The Independent Newsweekly
|September 2, 2005||
Vol. 3, No. 17
Marko Phiri is a freelance writer from Zimbabwe
By Marko Phiri
BULAWAYO, Zimbabwe -- A group of men -- their ages ranging from 20-something to 40-something -- sit and exchange stories outside one of the many liquor stores that litter Bulawayo's high density townships. It is a week day when one would expect everyone to be at work, but these men are unemployed and find themselves here each day with nothing to do but watch the sun rise and set.
They discuss the latest political developments, the fuel shortages, the ever-increasing commuter fares and ask themselves when it will end.
Sinyoro says he was made redundant three years ago after working for more than six years at a pharmaceutical firm in Bulawayo, Zimbabwe's second largest city. He's been without a job since. "I spend each day here," he told the NCR.
Finding a job in Zimbabwe is tough; the economy is shrinking and companies are reducing their workforce. Liquor stores across this city of 2 million offer transient refuge for many despite the ever rising price of beer.
Inflation is running at nearly 255 percent this year. Now the government says fuel prices will go up again this month, and this means another increase in the price of basics -- including beer.
According to the Labor Ministry, unemployment stands at 9 percent. The official figure includes workers in the informal sector and farmers working on land confiscated from prosperous white commercial farmers and redistribute it to poor, landless blacks as part of a government reform program that began in 2000.
Independent economists and labor bodies, such as the Zimbabwe Congress of Trade Unions, dispute official employment figures. They put unemployment at more than 70 percent and insist jobs still are being lost. The Movement for Democratic Change, Zimbabwe's main opposition political party, puts unemployment at 80 percent. Out of a work force of 3.5 million, some 2.7 million may be unemployed.
"We don't know where the government and the Central Statistical Office obtain their figures," a trade union official in Bulawayo told NCR.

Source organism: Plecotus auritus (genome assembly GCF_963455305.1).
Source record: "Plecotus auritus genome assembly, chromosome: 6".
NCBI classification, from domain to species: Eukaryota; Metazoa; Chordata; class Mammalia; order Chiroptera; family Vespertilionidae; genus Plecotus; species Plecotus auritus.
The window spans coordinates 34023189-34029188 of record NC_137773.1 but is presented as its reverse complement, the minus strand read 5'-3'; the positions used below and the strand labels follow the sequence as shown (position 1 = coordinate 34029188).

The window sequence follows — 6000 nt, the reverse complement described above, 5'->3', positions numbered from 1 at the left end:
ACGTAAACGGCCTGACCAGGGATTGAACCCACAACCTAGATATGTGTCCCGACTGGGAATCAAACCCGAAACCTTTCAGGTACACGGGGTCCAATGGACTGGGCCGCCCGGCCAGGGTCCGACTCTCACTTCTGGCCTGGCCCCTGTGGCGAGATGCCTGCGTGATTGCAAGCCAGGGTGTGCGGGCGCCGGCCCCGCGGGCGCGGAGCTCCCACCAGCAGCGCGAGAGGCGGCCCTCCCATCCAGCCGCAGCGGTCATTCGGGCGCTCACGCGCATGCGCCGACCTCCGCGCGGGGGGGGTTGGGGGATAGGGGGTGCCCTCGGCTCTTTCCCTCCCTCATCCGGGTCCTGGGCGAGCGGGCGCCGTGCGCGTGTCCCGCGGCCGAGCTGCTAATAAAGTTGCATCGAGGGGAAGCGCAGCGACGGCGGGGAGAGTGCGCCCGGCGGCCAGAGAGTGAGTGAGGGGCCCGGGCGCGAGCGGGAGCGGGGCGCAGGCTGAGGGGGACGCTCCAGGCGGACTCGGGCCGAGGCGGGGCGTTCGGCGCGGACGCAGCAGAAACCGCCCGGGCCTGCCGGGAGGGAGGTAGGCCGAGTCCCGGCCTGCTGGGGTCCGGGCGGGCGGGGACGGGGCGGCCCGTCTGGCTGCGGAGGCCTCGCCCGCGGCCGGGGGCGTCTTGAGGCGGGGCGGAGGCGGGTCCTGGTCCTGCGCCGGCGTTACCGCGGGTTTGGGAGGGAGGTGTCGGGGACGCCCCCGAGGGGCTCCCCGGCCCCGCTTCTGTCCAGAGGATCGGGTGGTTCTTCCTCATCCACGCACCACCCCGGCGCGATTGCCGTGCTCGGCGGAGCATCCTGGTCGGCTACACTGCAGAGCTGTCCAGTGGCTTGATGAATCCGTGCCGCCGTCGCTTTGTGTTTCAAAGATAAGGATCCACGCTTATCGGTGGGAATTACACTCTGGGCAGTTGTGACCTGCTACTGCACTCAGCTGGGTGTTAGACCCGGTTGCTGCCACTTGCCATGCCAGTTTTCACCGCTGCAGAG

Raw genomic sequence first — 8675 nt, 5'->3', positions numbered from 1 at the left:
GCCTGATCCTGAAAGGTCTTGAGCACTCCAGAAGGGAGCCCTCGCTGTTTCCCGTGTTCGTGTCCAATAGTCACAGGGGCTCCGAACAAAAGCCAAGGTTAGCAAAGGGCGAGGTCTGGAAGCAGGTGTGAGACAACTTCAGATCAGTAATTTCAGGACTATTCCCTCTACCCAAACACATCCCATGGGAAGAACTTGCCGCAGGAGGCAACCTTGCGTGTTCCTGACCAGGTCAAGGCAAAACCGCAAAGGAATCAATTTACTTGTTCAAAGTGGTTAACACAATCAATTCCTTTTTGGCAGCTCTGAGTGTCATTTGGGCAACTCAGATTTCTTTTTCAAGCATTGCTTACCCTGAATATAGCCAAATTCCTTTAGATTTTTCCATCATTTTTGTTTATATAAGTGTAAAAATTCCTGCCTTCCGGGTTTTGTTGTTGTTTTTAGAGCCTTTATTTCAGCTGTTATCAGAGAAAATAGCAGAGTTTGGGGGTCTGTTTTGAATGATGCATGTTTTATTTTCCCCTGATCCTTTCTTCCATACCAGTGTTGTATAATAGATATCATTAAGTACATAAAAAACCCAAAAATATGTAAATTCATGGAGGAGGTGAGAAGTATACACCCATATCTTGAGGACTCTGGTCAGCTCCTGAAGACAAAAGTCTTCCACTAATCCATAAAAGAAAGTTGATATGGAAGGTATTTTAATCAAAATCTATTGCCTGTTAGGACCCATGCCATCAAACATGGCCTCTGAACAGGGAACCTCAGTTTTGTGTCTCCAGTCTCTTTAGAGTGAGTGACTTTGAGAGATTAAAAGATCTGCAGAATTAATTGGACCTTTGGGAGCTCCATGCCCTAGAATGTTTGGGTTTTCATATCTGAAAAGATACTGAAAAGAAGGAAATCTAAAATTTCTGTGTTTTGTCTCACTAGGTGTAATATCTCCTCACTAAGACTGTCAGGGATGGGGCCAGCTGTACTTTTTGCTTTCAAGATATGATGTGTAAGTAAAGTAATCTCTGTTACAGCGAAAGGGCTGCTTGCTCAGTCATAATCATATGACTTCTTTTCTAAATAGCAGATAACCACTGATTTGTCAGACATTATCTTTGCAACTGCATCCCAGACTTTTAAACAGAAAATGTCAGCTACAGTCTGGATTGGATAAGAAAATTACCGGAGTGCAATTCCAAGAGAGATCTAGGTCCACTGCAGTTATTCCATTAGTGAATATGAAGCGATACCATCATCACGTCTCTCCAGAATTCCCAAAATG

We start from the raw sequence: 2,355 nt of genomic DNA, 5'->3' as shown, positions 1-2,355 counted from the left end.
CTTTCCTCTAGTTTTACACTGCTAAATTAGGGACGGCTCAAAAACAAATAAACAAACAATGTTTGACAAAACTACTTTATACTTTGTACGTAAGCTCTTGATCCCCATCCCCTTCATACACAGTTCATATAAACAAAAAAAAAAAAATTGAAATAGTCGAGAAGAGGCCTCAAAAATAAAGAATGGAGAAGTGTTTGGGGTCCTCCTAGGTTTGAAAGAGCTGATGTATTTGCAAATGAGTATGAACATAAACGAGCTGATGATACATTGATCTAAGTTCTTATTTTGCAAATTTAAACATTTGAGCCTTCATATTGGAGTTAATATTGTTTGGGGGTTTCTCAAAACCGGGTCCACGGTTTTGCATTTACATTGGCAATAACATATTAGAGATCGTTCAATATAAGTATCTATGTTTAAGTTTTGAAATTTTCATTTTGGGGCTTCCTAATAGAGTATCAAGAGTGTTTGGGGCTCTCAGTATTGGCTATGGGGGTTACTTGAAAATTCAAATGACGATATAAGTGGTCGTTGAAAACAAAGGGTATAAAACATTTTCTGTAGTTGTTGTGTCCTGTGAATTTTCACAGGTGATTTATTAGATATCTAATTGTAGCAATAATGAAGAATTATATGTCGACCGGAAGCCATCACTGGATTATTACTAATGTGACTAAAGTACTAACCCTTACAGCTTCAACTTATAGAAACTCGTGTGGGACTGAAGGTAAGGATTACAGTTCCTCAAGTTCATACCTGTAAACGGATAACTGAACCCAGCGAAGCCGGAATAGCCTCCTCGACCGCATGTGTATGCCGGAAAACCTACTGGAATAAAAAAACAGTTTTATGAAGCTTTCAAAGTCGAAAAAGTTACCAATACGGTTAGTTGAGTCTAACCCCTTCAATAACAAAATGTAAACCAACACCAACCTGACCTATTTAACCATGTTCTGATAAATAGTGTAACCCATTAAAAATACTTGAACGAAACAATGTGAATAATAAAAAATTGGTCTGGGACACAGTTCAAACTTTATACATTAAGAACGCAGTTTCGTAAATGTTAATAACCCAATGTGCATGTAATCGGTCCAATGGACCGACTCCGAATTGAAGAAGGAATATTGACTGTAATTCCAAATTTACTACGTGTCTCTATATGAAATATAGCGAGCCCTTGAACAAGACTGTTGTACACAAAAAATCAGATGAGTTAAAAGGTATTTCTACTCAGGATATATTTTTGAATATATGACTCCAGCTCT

Before the onset of the controversial land reform program, farming employed thousands of locals and immigrants, and the foreign currency earned from farming -- then the country's largest foreign exchange earner -- fed into other industries with easy access to banks. For example in 2000 at the height of the farm invasions, the Zimbabwe dollar officially traded at $38 for one American greenback. Today one U.S. dollar buys ZW$22,000 at the government controlled rate. In the parallel markets were most businesses have been forced to source foreign exchange for their imports, it sells for up to ZW$50,000. The deterioration of foreign exchange earnings in the process precipitated the retrenchment of thousands of workers as companies struggle to remain viable.
Between 1999 and 2003, more than 600,000 jobs were lost in the formal sector. Amid all this, the government trumpeted the informal sector as the industry set to change the country's fortunes.
Indeed, as the formal sector shrunk, thousands turned to backyard home industries to create incomes for themselves, but these opportunities have also been lost under another government campaign called Operation Restore Order campaign.
In May, the government embarked on a program thathas destroyed houses and structures built illegally. According to U.N. estimates, 700,000 peopole have been displaced. Thousands of home-based business, the core of the informa sector, have been eliminated, leaving thousands without sources of income.
Wiston Gama, an economics lecturer at a local university says it is not clear how the government calculates its employment figures. "The agriculture industry creates very seasonal employment as jobs are generally available during planting and harvesting, and this cannot be used to calculate levels of national employment," Gama told the NCR.
And while the informal sector has created employment opportunities, Gama says it would be difficult to calculate how the informal sector feeds into the national purse as it is a very nebulous sector whose earnings cannot always be traced.
"GDP cannot be reliably calculated using the informal sector as entrepreneurs almost always evade paying tax. Thus this sector cannot be trusted as a sound employment creation base which feeds into national income accounting," Gama said.
Maxton Kanhema, a social scientist working in Bulawayo says, "Considering what is happening here, it is difficult to understand the employment statistics given by the government. If the government says employment is at 9 percent, there seems to be nothing on the ground to prove it."
The Consumer Council of Zimbabwe, a government funded consumer watchdog here, says a family of six needs about ZW$2 million (about US$90 by at the official rate of exchange) for food each month. But not many households here earn even a million dollars a month.
With the Zimbabwean economy shrinking and government doing little to boost investor confidence, Gilbert Sinyoro and his drinking colleagues can only but wonder what the technical jargon the government and economist use means. For them, the future does not seem to offer any hope.
"We have learned to live with the hardships," Sinyoro said as he took generous gulps from a bottle of spirits.
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